This is how things work at the binary level, but now consider text uses ASCII characters which have eight-bit numbers. For example:

A = 65 = 01000001
B = 66 = 01000010
C = 67 = 01000011

This is where the padding comes in. Eight times three is twenty-four, which is the same as six times four. So three bytes of data are represented with four base64-encoding characters as shown below:

010000010100001001000011 is the string of binary digits that make up ABC’s ASCII values. Break those into four-digit chunks and you get:

010000 010100 001001 000011

Now these are numbers that range from zero to sixty-three. The first is sixteen, the second is twenty, the third is nine, and the last is three. Let’s create a quick chart of which characters go with which values:

00 A
01 B
02 C
03 D
04 E
05 F
06 G
07 H
08 I
09 J
10 K
11 L
12 M
13 N
14 O
15 P
16 Q
17 R
18 S
19 T
20 U
21 V
22 W
23 X
24 Y
25 Z
26 a
27 b
28 c
29 d
30 e
31 f
32 g
33 h
34 i
35 j
36 k
37 l
38 m
39 n
40 o
41 p
42 q
43 r
44 s
45 t
46 u
47 v
48 w
49 x
50 y
51 z
52 0
53 1
54 2
55 3
56 4
57 5
58 6
59 7
60 8
61 9
62 +
63 /

So sixteen, twenty, nine, three results in:


And in just a few minutes you have converted an entire three characters to their base64-encoded equivalent. Converting back is fairly trivial as you simply put the value back in the opposite order, first writing down the baes64-numerals for each encoded digit (six bits each) and then the remaining sets of eight bits are the raw binary data, in this case representing ASCII text. From the command line this conversion is much faster as Linux has a ‘base64’ command built in by default so let’s give that a try. We just converted ‘ABC’ so we need to send those characters (and no others) to the base64 command. ‘echo’ is the obvious choice for me to do that but we need to be sure to use the ‘-n’ parameter so we do not send a new line character to base64 or else it makes things a bit more exciting:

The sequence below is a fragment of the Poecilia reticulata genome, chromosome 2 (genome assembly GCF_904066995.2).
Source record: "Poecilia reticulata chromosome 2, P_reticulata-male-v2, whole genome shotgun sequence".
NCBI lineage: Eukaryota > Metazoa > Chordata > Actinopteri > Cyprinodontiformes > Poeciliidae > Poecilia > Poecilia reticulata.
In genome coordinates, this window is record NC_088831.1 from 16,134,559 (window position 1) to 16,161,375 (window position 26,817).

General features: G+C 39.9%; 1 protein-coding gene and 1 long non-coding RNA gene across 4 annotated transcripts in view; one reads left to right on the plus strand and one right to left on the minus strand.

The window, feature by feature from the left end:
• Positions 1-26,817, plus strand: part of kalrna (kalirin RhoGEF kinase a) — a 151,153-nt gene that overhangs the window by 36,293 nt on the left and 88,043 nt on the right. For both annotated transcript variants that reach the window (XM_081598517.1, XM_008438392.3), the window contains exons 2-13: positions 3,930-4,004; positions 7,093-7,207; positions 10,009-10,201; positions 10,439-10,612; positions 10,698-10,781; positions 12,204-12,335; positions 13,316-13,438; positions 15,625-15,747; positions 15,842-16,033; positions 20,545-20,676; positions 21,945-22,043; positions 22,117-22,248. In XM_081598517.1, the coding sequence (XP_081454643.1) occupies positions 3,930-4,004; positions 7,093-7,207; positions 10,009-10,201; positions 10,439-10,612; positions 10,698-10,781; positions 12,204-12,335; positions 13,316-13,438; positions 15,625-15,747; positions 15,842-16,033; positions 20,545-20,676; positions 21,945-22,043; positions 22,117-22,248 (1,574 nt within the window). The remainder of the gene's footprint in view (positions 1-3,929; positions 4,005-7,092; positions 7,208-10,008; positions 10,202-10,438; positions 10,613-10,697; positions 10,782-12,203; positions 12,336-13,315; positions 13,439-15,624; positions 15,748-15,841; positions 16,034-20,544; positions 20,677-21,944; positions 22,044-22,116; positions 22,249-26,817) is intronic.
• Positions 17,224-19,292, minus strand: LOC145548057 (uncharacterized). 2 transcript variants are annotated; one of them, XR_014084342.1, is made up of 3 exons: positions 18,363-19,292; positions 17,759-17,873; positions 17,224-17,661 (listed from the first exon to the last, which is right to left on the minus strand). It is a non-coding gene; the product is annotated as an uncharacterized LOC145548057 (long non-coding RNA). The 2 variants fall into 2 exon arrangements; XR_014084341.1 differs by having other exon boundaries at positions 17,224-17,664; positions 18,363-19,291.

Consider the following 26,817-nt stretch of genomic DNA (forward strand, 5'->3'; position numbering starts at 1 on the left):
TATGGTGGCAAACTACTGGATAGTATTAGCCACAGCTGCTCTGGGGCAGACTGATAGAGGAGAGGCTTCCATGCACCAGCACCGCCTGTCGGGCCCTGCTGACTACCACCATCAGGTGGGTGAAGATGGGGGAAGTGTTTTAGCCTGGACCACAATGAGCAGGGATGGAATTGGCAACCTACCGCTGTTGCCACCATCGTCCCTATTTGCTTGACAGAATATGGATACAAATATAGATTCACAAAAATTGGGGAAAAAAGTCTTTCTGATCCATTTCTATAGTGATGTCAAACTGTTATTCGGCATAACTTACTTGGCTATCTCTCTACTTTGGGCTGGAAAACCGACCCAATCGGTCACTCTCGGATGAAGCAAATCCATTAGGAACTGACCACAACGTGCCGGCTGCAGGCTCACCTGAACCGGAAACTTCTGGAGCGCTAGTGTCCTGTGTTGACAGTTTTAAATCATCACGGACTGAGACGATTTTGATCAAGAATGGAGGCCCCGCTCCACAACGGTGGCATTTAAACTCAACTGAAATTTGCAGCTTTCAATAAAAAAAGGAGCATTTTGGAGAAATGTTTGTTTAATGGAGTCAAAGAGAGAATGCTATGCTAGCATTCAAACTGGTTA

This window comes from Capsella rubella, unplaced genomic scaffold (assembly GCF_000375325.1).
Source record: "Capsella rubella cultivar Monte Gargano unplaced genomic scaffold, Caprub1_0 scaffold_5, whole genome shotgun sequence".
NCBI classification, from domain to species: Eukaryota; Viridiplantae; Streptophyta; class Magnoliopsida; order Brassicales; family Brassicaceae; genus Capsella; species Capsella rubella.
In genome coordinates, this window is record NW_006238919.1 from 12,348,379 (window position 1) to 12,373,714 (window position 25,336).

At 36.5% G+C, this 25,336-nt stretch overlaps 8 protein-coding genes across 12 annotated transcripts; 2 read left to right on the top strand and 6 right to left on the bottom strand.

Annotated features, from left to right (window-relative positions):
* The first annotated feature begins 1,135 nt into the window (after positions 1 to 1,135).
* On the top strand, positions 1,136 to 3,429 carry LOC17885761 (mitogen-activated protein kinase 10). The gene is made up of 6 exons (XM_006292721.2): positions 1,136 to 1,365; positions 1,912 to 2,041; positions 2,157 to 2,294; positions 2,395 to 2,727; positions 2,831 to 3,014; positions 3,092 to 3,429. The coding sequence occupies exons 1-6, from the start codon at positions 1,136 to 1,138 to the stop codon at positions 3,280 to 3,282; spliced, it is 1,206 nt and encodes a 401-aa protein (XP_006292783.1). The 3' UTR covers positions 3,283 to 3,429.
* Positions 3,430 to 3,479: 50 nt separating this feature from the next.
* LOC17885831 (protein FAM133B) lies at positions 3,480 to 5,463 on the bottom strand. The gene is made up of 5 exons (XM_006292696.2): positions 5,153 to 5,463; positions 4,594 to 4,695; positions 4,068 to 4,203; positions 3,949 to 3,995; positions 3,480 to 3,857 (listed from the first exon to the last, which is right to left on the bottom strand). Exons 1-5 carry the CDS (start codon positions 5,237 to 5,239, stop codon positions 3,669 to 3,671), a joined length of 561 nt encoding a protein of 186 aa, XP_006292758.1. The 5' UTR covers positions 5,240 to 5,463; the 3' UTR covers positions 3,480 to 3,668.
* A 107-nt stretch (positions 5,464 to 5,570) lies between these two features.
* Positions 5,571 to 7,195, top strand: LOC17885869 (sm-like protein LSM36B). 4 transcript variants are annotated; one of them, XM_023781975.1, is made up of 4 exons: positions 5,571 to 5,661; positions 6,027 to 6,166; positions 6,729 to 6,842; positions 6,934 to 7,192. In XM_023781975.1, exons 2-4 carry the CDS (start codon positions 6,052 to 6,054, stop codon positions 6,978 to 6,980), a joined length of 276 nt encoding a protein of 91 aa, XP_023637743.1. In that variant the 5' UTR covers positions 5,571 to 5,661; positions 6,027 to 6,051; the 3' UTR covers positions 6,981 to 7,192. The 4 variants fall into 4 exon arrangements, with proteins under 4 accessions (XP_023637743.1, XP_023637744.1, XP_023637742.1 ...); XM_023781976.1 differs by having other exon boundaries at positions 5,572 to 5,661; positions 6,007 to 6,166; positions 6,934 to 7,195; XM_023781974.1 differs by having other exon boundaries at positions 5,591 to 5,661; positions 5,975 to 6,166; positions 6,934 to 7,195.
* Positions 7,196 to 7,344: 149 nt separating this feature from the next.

echo -n 'ABC' | base64

The result is ‘QUJD’ as we expected. Doing the opposite to get back our decoded string we pass in the encoded string with echo and then tell base64 to decode with the ‘-d’ switch:

echo -n 'QUJD' | base64 -d

and ‘ABC’ is printed to the screen without any characters after it (so it will be squished in at the start of your prompt). So those are the basics. Going beyond ASCII data you can send binary data directly to the command as well. Let’s see what happens when sending the first sixty-four sets of bytes to the base64 command with a simple script that shows the base64 output as well as the decimal and binary representations of the value sent to the command:

for i in `seq 0 63`; do printf "%02d " $i && printf "%08d " `echo "obase=2;$i;" | bc` && TMPHEX=`echo "obase=16;$i;" | bc` && TMPHEX=`printf "\x$TMPHEX"` && echo -n "$TMPHEX" | base64 ; done
00 00000000 AA==
01 00000001 AQ==
02 00000010 Ag==
03 00000011 Aw==
04 00000100 BA==
05 00000101 BQ==
06 00000110 Bg==
07 00000111 Bw==
08 00001000 CA==
09 00001001 CQ==
10 00001010 Cg==
11 00001011 Cw==
12 00001100 DA==
13 00001101 DQ==
14 00001110 Dg==
15 00001111 Dw==
16 00010000 EA==
17 00010001 EQ==
18 00010010 Eg==
19 00010011 Ew==
20 00010100 FA==
21 00010101 FQ==
22 00010110 Fg==